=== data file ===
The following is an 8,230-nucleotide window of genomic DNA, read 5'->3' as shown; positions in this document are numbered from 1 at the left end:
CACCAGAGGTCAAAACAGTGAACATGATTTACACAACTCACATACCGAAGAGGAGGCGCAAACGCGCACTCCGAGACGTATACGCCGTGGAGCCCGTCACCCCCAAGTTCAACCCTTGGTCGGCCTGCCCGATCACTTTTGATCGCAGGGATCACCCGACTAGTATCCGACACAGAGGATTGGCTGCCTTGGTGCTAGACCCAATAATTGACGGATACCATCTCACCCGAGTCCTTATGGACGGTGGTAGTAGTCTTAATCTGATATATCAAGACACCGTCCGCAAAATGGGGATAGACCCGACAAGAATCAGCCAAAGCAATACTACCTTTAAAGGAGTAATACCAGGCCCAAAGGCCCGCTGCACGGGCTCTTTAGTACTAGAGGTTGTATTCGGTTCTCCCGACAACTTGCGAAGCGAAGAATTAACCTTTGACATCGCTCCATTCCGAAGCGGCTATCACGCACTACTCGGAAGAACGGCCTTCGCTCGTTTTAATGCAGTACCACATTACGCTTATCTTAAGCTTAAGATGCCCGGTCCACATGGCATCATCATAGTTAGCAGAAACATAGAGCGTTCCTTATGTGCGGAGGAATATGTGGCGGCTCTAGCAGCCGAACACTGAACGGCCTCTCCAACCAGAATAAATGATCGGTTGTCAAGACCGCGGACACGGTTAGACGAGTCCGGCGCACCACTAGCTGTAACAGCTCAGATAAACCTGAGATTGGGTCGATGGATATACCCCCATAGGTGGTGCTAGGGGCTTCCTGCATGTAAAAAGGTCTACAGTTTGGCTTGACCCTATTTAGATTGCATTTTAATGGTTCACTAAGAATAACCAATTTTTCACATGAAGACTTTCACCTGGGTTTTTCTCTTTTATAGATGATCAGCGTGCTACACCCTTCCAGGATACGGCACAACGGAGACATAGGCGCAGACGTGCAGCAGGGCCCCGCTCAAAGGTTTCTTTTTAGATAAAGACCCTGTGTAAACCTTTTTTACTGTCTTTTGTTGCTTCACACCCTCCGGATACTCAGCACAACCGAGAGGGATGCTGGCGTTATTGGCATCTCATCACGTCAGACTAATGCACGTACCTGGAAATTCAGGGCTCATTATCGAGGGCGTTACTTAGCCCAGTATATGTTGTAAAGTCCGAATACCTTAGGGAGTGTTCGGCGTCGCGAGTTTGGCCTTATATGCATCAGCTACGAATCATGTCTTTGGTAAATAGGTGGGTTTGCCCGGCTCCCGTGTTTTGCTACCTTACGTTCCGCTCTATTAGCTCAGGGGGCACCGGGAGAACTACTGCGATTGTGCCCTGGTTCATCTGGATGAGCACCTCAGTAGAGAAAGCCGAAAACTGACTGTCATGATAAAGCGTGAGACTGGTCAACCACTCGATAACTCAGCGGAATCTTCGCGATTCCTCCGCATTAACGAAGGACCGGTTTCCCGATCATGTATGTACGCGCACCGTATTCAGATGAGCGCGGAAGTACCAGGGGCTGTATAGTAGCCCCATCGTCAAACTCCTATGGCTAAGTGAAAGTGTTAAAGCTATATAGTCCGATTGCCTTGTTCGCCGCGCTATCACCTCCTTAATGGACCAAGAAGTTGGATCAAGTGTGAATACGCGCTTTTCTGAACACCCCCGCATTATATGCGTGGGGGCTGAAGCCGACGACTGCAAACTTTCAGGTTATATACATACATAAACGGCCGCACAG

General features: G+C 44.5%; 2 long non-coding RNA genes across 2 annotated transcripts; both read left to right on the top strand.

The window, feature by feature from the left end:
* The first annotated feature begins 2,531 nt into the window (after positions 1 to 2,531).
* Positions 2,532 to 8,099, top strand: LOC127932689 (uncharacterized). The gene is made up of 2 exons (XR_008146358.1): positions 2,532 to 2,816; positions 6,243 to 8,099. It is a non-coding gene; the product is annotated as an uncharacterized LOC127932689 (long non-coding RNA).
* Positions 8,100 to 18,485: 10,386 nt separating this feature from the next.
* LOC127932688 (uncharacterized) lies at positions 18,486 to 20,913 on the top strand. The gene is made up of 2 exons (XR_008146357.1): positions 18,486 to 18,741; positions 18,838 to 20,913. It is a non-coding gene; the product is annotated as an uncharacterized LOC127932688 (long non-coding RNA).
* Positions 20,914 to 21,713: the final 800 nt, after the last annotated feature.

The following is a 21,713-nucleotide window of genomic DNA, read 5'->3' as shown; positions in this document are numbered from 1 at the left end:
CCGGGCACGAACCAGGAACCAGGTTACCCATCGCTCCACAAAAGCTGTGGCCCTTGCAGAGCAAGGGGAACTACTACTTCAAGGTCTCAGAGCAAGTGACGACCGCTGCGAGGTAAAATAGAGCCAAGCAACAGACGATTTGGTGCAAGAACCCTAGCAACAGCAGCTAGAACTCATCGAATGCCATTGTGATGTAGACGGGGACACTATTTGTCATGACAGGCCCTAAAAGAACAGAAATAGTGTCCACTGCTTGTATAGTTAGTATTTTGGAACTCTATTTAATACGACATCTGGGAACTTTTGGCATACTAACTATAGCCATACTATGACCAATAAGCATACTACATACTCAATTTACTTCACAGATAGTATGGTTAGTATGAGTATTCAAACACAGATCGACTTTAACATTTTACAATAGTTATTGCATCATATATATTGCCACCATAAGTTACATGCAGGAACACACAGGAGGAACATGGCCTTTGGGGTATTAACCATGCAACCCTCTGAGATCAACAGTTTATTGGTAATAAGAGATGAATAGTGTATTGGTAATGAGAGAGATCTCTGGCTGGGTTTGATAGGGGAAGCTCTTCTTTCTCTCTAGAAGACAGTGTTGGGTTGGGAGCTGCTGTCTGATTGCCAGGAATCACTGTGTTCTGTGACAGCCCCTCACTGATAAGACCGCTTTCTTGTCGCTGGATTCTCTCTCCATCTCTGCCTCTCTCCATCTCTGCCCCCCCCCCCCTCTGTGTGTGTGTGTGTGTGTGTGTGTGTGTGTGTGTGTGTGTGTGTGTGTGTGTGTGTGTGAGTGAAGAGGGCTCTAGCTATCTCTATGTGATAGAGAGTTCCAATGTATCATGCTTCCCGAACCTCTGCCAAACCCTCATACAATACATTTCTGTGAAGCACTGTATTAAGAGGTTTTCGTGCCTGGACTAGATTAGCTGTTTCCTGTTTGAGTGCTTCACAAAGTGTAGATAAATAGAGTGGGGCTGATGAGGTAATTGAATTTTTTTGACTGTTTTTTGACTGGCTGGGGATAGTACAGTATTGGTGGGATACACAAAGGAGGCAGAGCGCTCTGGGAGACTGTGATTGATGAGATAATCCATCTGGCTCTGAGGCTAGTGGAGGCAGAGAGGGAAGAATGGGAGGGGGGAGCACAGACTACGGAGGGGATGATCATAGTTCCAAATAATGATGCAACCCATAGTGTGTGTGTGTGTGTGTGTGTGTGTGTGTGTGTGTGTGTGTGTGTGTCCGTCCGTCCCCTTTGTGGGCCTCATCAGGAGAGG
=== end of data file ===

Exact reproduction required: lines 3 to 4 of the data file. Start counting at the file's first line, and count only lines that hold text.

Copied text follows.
General features: G+C 44.5%; 2 long non-coding RNA genes across 2 annotated transcripts; both read left to right on the top strand.

The window, feature by feature from the left end: